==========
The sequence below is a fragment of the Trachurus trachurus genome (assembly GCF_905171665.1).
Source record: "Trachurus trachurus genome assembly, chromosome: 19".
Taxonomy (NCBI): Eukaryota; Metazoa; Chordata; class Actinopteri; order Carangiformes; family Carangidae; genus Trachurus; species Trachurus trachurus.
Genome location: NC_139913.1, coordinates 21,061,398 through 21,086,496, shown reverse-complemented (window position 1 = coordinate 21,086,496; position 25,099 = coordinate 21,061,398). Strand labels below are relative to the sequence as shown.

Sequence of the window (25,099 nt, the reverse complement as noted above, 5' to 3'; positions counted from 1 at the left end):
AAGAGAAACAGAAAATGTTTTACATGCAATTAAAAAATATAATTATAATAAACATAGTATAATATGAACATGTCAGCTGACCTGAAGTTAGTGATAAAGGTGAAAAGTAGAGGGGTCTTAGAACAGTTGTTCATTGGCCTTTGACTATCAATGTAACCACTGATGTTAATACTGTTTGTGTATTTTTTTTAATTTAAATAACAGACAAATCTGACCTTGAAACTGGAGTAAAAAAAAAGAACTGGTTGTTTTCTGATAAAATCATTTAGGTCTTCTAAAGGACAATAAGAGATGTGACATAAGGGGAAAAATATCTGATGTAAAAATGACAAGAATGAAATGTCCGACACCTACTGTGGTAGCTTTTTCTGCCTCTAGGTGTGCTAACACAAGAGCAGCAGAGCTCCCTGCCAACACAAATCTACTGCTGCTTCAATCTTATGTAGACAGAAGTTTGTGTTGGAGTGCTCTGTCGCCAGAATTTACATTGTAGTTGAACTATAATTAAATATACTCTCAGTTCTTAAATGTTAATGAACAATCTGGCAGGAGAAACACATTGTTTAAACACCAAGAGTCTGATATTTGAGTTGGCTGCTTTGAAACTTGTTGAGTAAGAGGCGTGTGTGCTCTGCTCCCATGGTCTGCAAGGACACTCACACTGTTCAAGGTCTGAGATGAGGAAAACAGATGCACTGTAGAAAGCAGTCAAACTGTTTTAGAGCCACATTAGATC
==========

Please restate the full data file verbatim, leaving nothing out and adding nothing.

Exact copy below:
The sequence below is a fragment of the Trachurus trachurus genome (assembly GCF_905171665.1).
Source record: "Trachurus trachurus genome assembly, chromosome: 19".
Taxonomy (NCBI): Eukaryota; Metazoa; Chordata; class Actinopteri; order Carangiformes; family Carangidae; genus Trachurus; species Trachurus trachurus.
Genome location: NC_139913.1, coordinates 21,061,398 through 21,086,496, shown reverse-complemented (window position 1 = coordinate 21,086,496; position 25,099 = coordinate 21,061,398). Strand labels below are relative to the sequence as shown.

Sequence of the window (25,099 nt, the reverse complement as noted above, 5' to 3'; positions counted from 1 at the left end):
AAGAGAAACAGAAAATGTTTTACATGCAATTAAAAAATATAATTATAATAAACATAGTATAATATGAACATGTCAGCTGACCTGAAGTTAGTGATAAAGGTGAAAAGTAGAGGGGTCTTAGAACAGTTGTTCATTGGCCTTTGACTATCAATGTAACCACTGATGTTAATACTGTTTGTGTATTTTTTTTAATTTAAATAACAGACAAATCTGACCTTGAAACTGGAGTAAAAAAAAAGAACTGGTTGTTTTCTGATAAAATCATTTAGGTCTTCTAAAGGACAATAAGAGATGTGACATAAGGGGAAAAATATCTGATGTAAAAATGACAAGAATGAAATGTCCGACACCTACTGTGGTAGCTTTTTCTGCCTCTAGGTGTGCTAACACAAGAGCAGCAGAGCTCCCTGCCAACACAAATCTACTGCTGCTTCAATCTTATGTAGACAGAAGTTTGTGTTGGAGTGCTCTGTCGCCAGAATTTACATTGTAGTTGAACTATAATTAAATATACTCTCAGTTCTTAAATGTTAATGAACAATCTGGCAGGAGAAACACATTGTTTAAACACCAAGAGTCTGATATTTGAGTTGGCTGCTTTGAAACTTGTTGAGTAAGAGGCGTGTGTGCTCTGCTCCCATGGTCTGCAAGGACACTCACACTGTTCAAGGTCTGAGATGAGGAAAACAGATGCACTGTAGAAAGCAGTCAAACTGTTTTAGAGCCACATTAGATC